Tag Archives: Othello

Hanky-Panky

OTHELLO

Royal Shakespeare Theatre, Stratford upon Avon, Thursday 18th June, 2015

 

Iqbal Khan’s new production of Shakespeare’s tragedy takes the unusual but not unprecedented step of casting a black actor in the role of Iago, thereby putting a different slant on proceedings from the get-go. What motivates this villain, if the racist card is denied him? Shakespeare gives us other possibilities: Iago suspects Othello has had his way with his wife, for example. Iqbal gives us another: Iago resents Othello for doing so well in a white man’s world, and so every time he refers to Othello as ‘the Moor’ it drips with a different flavour of loathing.

Lucian Msamati dominates as the ‘honest’ villain – and this is by no means a bad thing. His Iago is sarcastic, darkly funny and bitter. You can easily picture him as Richard III. Othello, by contrast, is statesmanlike and reserved – Hugh Quarshie hangs up his Holby City stethoscope to give a strong performance of a man coming apart, poisoned by jealousy.

It’s a modern-day setting, with traces of old Venice in Ciaran Bagnall’s beautiful set. Khan keeps the surprises coming. My heart sinks when the soldiers launch into a rap battle (!) but they pull it off, within the context of the action. Othello puts a plastic bag over Iago’s head – don’t worry, he also pulls it off.

There is a torture scene using all the mod cons available to the unscrupulous army of today – the accoutrements are then handy for Othello to use against his own man, in a shocking scene that reveals his violent streak. This adds tension to subsequent scenes with Desdemona; we have witnessed what he is capable of, and so his final, murderous act does not come out of nowhere.

Joanna Vanderham’s Desdemona is not quite Disney princess (Disney minor royalty, perhaps), a mix of boldness and naivety. She stands up to Othello, to a point, but is unaware of the machinations in which she is unwittingly embroiled.

Ayesha Dharker is a striking, rather sedate Emilia – one wonders how she and Iago came to be married – but comes into her own as the situation unravels.  Jacob Fortune-Lloyd’s Cassio is brash but not unappealing, and James Corrigan’s hapless Rodrigo brings humour in an excellent characterisation of this dupe and patsy. There is a fine turn from Brian Protheroe as Desdemona’s ranting father, as resolute in his bonkers opinions as a UKIP candidate: he can only attribute his daughter’s attraction to the Moor to witchcraft. What other explanation could there be?!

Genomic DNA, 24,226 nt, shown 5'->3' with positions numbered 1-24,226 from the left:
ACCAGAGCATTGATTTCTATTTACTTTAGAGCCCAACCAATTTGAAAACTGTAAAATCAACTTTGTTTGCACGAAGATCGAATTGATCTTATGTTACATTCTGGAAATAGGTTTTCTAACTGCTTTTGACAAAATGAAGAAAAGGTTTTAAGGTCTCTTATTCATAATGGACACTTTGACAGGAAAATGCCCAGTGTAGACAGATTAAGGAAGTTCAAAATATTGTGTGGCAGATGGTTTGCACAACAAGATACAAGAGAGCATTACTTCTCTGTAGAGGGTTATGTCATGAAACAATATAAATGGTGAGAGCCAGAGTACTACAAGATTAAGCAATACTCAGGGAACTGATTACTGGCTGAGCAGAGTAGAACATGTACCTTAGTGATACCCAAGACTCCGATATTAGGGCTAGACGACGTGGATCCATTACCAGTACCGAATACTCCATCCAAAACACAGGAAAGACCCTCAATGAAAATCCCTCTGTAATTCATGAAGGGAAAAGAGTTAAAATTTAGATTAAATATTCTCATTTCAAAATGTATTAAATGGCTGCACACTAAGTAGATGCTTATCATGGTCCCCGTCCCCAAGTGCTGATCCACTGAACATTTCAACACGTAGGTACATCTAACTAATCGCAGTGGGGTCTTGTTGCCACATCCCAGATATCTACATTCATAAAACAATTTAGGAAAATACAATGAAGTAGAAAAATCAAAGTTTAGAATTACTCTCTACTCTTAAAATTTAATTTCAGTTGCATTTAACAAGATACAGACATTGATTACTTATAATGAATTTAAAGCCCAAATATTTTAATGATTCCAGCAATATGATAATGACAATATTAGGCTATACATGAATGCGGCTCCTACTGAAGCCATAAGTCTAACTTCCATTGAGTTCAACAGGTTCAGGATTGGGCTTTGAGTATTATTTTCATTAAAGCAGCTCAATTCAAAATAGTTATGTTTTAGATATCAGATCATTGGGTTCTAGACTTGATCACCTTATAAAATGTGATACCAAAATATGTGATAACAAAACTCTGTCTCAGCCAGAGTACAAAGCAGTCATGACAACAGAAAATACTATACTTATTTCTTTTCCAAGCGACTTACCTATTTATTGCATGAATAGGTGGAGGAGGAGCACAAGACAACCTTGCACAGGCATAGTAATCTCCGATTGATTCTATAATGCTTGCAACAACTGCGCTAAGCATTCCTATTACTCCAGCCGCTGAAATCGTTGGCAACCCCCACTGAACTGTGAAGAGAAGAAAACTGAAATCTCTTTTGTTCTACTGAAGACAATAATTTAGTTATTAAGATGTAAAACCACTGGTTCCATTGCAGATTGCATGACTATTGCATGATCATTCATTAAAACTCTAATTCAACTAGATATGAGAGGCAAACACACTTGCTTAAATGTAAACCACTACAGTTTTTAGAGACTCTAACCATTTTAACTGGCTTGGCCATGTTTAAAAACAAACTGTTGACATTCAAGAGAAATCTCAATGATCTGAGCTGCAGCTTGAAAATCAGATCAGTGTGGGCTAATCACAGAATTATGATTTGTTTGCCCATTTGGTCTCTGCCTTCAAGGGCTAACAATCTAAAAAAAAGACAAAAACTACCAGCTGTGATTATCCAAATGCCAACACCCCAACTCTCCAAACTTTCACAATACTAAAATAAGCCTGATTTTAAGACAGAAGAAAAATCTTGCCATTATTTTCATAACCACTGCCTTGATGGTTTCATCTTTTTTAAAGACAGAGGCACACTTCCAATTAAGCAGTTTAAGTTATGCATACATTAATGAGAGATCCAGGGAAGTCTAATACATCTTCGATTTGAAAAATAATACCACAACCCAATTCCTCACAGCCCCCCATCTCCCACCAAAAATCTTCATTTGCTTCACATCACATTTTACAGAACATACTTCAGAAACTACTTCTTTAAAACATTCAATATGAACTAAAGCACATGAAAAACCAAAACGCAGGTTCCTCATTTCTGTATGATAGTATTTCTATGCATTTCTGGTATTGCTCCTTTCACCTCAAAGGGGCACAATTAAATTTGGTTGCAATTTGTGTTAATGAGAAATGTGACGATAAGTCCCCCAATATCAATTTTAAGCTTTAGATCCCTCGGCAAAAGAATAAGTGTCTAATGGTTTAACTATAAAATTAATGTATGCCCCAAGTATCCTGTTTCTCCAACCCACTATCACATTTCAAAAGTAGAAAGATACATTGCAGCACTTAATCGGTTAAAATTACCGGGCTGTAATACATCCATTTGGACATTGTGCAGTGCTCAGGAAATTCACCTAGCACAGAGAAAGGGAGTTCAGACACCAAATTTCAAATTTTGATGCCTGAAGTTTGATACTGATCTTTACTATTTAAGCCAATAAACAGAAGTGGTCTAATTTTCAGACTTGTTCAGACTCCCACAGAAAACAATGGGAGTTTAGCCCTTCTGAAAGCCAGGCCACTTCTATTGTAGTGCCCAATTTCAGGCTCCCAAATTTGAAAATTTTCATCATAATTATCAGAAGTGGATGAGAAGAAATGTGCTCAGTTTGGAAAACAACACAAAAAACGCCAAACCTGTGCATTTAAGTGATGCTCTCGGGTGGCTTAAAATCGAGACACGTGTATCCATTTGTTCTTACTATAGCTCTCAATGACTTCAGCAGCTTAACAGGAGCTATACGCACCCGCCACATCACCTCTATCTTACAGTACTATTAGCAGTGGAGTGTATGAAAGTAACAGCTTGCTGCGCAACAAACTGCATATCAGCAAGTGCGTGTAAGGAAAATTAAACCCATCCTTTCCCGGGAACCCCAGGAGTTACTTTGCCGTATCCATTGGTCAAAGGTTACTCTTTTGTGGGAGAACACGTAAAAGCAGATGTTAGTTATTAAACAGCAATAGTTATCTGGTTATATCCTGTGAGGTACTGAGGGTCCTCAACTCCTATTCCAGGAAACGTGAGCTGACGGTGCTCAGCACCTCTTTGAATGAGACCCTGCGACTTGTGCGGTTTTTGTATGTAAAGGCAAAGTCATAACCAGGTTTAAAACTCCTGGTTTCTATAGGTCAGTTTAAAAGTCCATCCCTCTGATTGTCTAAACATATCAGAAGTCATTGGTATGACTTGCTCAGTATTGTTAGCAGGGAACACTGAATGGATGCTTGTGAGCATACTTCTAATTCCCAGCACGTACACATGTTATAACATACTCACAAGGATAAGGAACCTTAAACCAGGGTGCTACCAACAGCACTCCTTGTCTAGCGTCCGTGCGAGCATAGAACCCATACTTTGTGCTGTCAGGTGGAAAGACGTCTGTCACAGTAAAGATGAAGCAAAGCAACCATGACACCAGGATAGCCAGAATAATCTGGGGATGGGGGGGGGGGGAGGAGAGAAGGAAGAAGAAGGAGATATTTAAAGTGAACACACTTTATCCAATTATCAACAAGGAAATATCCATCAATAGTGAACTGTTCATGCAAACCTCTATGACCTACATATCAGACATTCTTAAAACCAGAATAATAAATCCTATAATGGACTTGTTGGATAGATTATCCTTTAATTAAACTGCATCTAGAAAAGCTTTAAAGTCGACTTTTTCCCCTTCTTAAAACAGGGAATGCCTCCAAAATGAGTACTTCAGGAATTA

Also making an impression are Nadia Albina as the Duke, a hard-nosed CEO, and Scarlett Brookes’s Bianca, a lovelorn whore.

Energy levels run high throughout, as the ever-appealing Msamati carries out his plan to bring Othello down. That is all comes down to the presence or absence of a particular handkerchief wouldn’t withstand a more forensic approach, but Shakespeare – through Iago – gets us to go along with it.  By revealing to us his tissue of lies beforehand, Iago keeps us one step ahead of the other characters, and so we don’t have to be as gullible and credulous as they.

With more laughs than you might expect, this Othello shocks and thrills rather than moves but is invariably entertaining and enjoyable.

Hugh Quarshie and Lucian Msamati (Photo: Keith Pattison)

Hugh Quarshie and Lucian Msamati (Photo: Keith Pattison)

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The Moor the Chavvier

Frantic Assembly have revived their acclaimed production of Othello for a tour and though it lacks the charm of a show by Propeller, say, it certainly goes a long way to make Shakespeare accessible and appealing to a young, contemporary audience.

The setting is the Cyprus pub and its environs.  It’s a grubby establishment where you’re just as likely to get a kick in the teeth as a pint of beer.  The patrons sport hooded tops and tracksuits and speak with Northern accents.  It’s like a blank verse episode of Shameless.

The script has been cut to about half of its usual length, stripping the plot to a minimum and keeping the action tightly focussed.  What gets lost is the sense of Othello as a great man.  Here he is thug-in-chief, wielding a baseball bat.  He might be the hardest man in a milieu of hard men but, when all’s said and done, he’s just king of a shit heap.  He hasn’t got far to fall.

Mark Ebuwe is a solid, aggressive Othello but it’s Steven Miller’s Iago who compels, a nasty piece of work.  Miller brings out Iago’s cruelly ironic humour.  Like Cassius in another play entirely, he has a lean and hungry look.  You wouldn’t want to meet him in broad daylight never mind a dark alley.  Richard James-Neale brings a touch of light relief as the bumbling Rodrigo, while Ryan Fletcher’s Cassio gives us a striking study in drunk-acting.  Leila Crerar’s Emilia rises above the general chavviness for a climactic scene of high emotion and horrific violence – director Scott Graham doesn’t stint on the brawling and savagery.  The strangling scene is shocking but almost balletic.  Indeed, there is a lot of gracefulness in this sordid, unwholesome world.  Scenes are broken up by movement sequences in which the physicality of the actors complements the heightened language of the text.  It’s a slick but sometimes uneasy watch, tightly performed by an energetic and committed company.

This treatment ennobles the characters somewhat but what we get is not a sense of inescapable tragedy in which a great man is nobbled by a fatal flaw in his nature but instead we get social commentary: There is no escape from this nasty, dangerous existence and these people don’t even aspire to lift themselves out of the mire.  And that’s a tragedy of a different kind.

Steven Miller as Iago (Photo: Manuel Harlan)

Steven Miller as Iago (Photo: Manuel Harlan)